Author Topic: Does concussion in adolescence increase MS risk?  (Read 43 times)

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Offline agate

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Does concussion in adolescence increase MS risk?
« on: October 09, 2017, 07:55:36 am »
I had two head injuries in adolescence that may have been concussions. They were severe enough to knock me out and leave me with scars that are still noticeable, and one led to an infection that needed treatment by a doctor. So this research interests me.

From the MS International Federation (October 6, 2017):

Quote
Does concussion increase the risk of MS?

What’s behind the media reports on concussion and MS?


Last week we saw the media pick up on a study just published about a potential link between head injuries and the risk of developing MS.

Previous studies have looked for any potential connection between head injury and the risk of later developing MS. Some of these studies have found evidence for a link, but others found no connection. A combined analysis of the data from several good quality studies ultimately concluded that there was no strong evidence that head injuries increased the risk of MS.

Now a Swedish group have used the data from the Swedish MS Registry which has been collecting data on every person with a diagnosis of MS in Sweden since 1964, to try to provide a clearer answer on this topic.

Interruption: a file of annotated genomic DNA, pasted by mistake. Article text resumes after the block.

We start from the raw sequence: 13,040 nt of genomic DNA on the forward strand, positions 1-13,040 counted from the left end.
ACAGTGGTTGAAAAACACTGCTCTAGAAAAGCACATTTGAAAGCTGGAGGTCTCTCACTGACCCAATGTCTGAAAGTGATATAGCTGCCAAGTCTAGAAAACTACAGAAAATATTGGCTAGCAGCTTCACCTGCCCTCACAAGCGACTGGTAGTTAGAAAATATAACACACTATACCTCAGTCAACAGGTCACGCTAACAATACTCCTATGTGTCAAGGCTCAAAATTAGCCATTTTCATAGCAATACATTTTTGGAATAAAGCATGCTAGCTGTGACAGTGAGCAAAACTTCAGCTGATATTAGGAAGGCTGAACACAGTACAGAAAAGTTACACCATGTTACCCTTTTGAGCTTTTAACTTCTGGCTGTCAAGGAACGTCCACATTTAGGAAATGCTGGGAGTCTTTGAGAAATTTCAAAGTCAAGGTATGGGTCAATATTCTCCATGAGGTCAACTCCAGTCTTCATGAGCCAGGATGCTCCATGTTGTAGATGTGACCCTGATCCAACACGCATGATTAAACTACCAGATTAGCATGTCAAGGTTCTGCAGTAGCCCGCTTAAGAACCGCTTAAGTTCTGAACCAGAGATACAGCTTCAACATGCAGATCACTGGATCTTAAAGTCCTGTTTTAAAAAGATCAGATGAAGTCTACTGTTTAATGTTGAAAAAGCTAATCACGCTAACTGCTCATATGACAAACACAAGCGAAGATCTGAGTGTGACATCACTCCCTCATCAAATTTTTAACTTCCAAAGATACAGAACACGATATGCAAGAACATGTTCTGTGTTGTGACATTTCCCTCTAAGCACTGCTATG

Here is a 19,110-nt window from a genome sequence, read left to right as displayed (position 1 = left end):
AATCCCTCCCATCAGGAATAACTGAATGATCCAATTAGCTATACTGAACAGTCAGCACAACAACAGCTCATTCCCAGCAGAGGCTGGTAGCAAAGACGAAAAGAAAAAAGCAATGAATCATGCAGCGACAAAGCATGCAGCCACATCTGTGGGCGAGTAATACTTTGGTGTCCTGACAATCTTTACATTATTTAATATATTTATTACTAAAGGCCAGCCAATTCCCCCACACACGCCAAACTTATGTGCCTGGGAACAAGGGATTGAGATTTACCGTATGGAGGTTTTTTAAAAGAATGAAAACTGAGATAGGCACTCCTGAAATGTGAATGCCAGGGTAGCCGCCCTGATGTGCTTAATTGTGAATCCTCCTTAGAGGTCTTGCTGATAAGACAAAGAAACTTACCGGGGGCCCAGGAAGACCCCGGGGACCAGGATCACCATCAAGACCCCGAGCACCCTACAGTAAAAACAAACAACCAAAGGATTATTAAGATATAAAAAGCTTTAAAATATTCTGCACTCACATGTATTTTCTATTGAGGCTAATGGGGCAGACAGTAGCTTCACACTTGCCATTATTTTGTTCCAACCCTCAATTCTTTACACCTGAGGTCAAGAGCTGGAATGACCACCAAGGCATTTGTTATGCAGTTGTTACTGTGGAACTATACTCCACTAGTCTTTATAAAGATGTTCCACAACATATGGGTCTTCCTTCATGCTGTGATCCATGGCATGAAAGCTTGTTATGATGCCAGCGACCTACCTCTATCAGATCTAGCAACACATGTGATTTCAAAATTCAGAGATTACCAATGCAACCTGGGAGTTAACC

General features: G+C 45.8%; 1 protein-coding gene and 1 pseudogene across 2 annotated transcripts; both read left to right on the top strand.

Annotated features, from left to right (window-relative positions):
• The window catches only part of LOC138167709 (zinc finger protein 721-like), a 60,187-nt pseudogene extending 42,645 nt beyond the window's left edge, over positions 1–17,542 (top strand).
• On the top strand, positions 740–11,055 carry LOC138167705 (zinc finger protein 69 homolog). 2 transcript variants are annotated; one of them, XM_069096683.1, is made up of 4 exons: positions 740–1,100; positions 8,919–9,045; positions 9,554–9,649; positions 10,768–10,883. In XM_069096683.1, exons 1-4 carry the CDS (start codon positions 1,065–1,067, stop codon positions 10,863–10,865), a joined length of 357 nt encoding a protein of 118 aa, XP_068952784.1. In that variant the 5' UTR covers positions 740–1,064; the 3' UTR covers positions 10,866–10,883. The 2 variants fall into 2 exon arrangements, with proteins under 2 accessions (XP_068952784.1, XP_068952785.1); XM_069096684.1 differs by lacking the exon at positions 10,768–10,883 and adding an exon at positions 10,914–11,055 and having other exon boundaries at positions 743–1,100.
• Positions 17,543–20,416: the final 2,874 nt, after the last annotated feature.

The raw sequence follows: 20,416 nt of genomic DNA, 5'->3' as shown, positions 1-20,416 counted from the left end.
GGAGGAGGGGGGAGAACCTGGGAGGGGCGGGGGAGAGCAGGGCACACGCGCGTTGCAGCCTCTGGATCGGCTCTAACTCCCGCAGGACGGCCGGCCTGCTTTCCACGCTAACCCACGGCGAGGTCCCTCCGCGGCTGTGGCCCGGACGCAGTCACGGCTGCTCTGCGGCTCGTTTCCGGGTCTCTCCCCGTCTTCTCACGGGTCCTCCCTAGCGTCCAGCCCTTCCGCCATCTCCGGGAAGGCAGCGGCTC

Their research suggests a connection between concussion in adolescence and a later risk of developing MS. However, one of the most important things to note from this study, is that 97% of people with MS had no history of concussion. This means that it is likely to be a contributing factor only in a very small portion of MS cases, and for most people, other environmental and genetic risk factors (reviewed here) are likely to have a stronger influence.

In this study, published in the journal Annals of Neurology, researchers looked at the medical records of 7292 people with MS and 72920 people without MS. They looked at how many in the MS group had had a previous diagnosis of concussion compared to those in the non-MS group and at what age did the concussion occur. To rule out the possibility that any physical general trauma might lead to MS, they also compared broken limb bones between the groups.

There was no connection between either concussion or a broken limb sustained in childhood (age 0 to 10 years) and a later diagnosis of MS. However, when they looked at concussion that occurred during adolescence (ages 11-20 years) they found a small but statistically significant increase in the risk of later developing MS. The increased risk was only modest for one episode of concussion, but was much clearer for two or more episodes of concussion.

The researchers acknowledged that an underlying, un-diagnosed MS could have increased the risk of a person having a traumatic injury, for example through an effect on mobility, coordination and balance – a phenomenon known in science as ‘reverse causation’. However, because there was no association between broken limb bones and a later diagnosis of MS, they conclude that this could not be the case.

A strength of this study was that it used hospital records rather than relying on people’s recollection of past trauma and injury. However, as the number of people having two or more concussions in the study was a relatively rare event it makes the interpretation of the statistical analysis challenging.